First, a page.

Over 1300 TAU alumni have founded over a 1000 companies over the last decades and around 40 of these have become scale up companies (worth over $USD50 million). They have raised over $USD35.6 billion in funding.

Founded in 2018 TAU Ventures is an onsite incubator which in November 21 raised $USD50 million for its second venture capital fund aimed at early-stage start-ups. TAU Ventures was the first university-based venture capital fund in Israel, and its first fund IRR invested $20USD million in 18 companies. IRR is in the top 10% of all US funds from the same size and vintage. In addition to receiving working space and up to a $USD1 million in funding, the university helps bring potential industry clients and government bodies to the university alumni. This combination has been very successful to date. All their portfolio companies have raised additional funds for a total of $USD152.5 million, while creating around 380 jobs. To date 18 out of the 24 portfolio companies are generating revenues.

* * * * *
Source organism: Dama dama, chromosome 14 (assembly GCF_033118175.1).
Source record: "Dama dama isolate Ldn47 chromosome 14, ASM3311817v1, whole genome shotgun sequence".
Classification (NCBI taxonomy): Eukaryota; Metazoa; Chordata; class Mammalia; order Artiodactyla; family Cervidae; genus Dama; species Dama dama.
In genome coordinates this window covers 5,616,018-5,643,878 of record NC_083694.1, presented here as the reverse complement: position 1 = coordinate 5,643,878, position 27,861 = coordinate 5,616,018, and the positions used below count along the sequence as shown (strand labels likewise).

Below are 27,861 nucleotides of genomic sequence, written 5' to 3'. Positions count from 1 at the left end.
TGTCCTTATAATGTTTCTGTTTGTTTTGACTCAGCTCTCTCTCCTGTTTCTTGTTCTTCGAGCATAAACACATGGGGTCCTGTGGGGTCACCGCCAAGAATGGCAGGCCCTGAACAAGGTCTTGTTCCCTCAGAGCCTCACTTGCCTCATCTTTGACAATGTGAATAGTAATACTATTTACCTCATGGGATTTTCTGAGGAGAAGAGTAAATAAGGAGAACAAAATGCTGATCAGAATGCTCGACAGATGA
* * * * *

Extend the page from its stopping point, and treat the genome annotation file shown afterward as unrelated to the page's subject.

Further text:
This successful connection with leading industry is also evident in their TAU Innovative Laboratories, which was launched this year. Both local and international companies pay annual membership to get non-exclusive rights from inventions from ten laboratories that are considered attractive to industry. They range across computer science, engineering, life science, medicine, law, and AI, theatre and AI, and were inspired by the Media Lab at MIT. While Porat believes it’s too early to definitively declare this program a success, based on the significant interest of hi tech and bio tech companies to be part of the program they hope to expand it in the future.